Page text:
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+--- Thread: Fox Creek???? (/thread-5380.html)
- Terry - 01-09-1999 07:17 PM
Anyone ever hear of this chardonnay? What does it sell for? Thanks in advance.
- Jerry D Mead - 01-09-1999 10:08 PM
I don't know it...don't have a Fox Creek in my winery/brand database...but somehow it just sounds like someone's second label???
- Woodman - 01-09-1999 10:49 PM
Sounds like one of those negociant labels to me -- Monthaven, etc. And, actually, some of them are quite good for what they are.
- Enophile - 01-11-1999 09:13 PM
Isn't Fox Creek one of the new Aussie labels brought in by the Grateful Palate?
- Jerry D Mead - 01-12-1999 02:45 AM
Fox Creek is a brand of the firm called Rutherford Benchmark (they also own Quail Ridge, Quail Creek, Monterey Peninsula and Bell brands...some of which are actual wineries...some of which are brands only).
The Fox Creek wines are made in Mendocino County by Greg Graziano, owner of the Domaine St. Gregory brand and former winemaker at Hidden Cellars.
Fox Creek is described as "ultra-premium, biodynamic wine."
I used to know what that meant via a press kit or propoganda sheet, but I no longer remember.
I can get you a phone number for Rutherford Benchmarks if you need it.
- Karena Shannon - 01-12-1999 01:18 PM
"ultra-premium, biodynamic wine"
Well, the first is certainly overused nowadays, and generally refers to a property that likes to brag about their vinification using as many French terms as possible, ex: "Dropping thirty percent of the crop at verasion, alleviated our need for saignee, allowing a full cuvasion with manual, twice-daily punchdown...", so on and so on.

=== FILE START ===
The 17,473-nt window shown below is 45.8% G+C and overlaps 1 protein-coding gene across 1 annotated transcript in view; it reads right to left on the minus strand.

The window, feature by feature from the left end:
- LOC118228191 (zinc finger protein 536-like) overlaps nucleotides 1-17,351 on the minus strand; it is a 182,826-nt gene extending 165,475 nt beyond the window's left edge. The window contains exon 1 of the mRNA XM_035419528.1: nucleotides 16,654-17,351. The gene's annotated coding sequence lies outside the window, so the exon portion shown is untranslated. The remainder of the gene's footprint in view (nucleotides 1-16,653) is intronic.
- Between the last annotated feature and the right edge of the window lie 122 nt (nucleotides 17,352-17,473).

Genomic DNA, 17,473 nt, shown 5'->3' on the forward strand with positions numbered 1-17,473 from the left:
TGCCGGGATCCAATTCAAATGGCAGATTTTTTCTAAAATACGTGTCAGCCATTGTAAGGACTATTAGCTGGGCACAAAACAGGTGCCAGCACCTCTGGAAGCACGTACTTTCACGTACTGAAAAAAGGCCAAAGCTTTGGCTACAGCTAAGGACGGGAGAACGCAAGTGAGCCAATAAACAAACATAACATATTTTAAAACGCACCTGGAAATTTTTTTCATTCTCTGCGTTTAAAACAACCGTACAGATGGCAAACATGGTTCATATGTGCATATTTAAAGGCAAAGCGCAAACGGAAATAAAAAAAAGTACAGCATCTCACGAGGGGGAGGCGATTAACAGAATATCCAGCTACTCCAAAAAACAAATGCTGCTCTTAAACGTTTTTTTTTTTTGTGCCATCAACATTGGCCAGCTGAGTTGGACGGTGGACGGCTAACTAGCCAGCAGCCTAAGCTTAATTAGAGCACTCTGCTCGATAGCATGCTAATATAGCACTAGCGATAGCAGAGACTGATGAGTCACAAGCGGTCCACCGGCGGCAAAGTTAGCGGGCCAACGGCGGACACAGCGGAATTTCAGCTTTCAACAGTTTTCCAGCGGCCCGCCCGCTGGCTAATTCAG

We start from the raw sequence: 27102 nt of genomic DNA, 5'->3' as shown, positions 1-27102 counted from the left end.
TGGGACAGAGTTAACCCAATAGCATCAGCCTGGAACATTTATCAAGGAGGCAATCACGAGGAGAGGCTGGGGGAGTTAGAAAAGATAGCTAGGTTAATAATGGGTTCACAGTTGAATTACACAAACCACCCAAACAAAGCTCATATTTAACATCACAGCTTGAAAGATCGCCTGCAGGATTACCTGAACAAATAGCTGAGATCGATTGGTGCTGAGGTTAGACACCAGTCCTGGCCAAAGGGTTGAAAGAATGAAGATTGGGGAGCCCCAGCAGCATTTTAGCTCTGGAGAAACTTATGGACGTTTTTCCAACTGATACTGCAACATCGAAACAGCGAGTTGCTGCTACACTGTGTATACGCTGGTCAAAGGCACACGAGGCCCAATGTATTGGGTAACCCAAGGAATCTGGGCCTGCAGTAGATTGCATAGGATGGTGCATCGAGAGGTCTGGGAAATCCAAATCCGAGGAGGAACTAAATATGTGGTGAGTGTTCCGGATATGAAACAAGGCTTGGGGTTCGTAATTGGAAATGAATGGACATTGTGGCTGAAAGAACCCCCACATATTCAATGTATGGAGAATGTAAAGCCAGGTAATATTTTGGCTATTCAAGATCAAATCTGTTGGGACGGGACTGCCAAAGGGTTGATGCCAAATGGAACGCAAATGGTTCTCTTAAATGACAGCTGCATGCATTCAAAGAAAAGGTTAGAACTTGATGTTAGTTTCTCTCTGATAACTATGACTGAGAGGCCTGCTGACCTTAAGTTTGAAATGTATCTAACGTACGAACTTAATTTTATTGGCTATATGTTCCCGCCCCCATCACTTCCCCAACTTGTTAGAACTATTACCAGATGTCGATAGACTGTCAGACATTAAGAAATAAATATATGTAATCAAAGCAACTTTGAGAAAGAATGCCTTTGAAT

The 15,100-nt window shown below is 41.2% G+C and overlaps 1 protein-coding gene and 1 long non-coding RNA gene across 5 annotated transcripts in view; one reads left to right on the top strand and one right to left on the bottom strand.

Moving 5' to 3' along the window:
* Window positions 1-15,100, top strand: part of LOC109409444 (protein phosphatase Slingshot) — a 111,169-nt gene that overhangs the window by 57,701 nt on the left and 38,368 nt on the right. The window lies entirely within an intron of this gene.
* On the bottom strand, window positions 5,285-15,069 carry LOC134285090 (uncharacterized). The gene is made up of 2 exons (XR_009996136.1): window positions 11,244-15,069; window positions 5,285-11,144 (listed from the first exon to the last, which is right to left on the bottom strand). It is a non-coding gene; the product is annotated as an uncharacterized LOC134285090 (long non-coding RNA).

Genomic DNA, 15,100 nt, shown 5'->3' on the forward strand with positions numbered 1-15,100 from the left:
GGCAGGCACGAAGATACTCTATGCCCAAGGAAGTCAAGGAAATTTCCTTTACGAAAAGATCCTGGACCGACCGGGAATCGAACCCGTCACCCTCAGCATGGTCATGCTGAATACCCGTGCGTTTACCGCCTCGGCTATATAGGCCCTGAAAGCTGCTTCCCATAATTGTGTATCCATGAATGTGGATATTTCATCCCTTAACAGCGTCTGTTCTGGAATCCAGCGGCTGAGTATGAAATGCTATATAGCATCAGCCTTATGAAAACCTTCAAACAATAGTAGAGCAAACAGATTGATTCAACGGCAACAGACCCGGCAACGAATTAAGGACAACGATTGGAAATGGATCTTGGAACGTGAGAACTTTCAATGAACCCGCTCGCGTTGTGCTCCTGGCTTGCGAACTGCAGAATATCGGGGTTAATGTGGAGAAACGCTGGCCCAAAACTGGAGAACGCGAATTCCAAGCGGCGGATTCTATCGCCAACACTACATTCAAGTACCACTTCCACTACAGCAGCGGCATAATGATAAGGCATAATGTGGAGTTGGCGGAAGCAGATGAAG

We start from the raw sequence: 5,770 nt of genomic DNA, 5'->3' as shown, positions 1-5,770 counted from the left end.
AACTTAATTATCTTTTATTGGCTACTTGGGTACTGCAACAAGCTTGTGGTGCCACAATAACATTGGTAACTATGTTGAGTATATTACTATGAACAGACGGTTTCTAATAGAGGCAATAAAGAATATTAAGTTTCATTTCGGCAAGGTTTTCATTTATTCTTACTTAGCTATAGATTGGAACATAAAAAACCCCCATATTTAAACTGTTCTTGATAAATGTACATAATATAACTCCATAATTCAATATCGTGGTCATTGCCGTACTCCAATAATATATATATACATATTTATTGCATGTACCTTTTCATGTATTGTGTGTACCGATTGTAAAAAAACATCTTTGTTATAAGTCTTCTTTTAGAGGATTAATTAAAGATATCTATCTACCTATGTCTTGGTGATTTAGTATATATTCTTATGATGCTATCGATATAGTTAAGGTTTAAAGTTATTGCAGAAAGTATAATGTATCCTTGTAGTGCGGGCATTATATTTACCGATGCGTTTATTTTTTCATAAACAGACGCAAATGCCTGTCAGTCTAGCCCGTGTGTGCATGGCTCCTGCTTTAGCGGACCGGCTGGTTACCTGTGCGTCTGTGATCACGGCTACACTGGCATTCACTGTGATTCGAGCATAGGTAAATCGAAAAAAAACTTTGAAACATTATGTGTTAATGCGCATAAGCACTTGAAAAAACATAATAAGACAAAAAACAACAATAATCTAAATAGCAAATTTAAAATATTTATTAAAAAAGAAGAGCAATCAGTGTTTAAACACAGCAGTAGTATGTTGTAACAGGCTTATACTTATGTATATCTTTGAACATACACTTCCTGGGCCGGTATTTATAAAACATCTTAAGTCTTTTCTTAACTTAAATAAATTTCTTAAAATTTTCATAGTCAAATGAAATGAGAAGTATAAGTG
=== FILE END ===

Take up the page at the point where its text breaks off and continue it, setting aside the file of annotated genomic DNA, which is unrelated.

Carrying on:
The second is a little more difficult to describe. The best solution is to go to the webpage of a biodynamic farming association and read their verbiage. http://WWW.biodynamics.com is a good start.
Think of them as uber-organic farmers with a healthy dose of Druidic mysticism thrown in. None of which would mean jack when it came to wine, except that certain French properties (Domaine Leroy, M. Chapoutier) have embraced "biodynamique", and certain wine critics have pointed to the success of those properties as being caused by biodynamic agriculture. To be Really Trendy (without hiring Helen, Heidi, or Tony)requires a hook of some kind and biodynamics is it for some properties (Brick House, in the U.S, I don't know of any others.)
Hope this helped,
- Enophile - 01-12-1999 08:24 PM
By the way, Fox Creek IS also one of the wines brought in by the Grateful Palate. I don't know if they make a Chard or not, but this could lead to some confusion.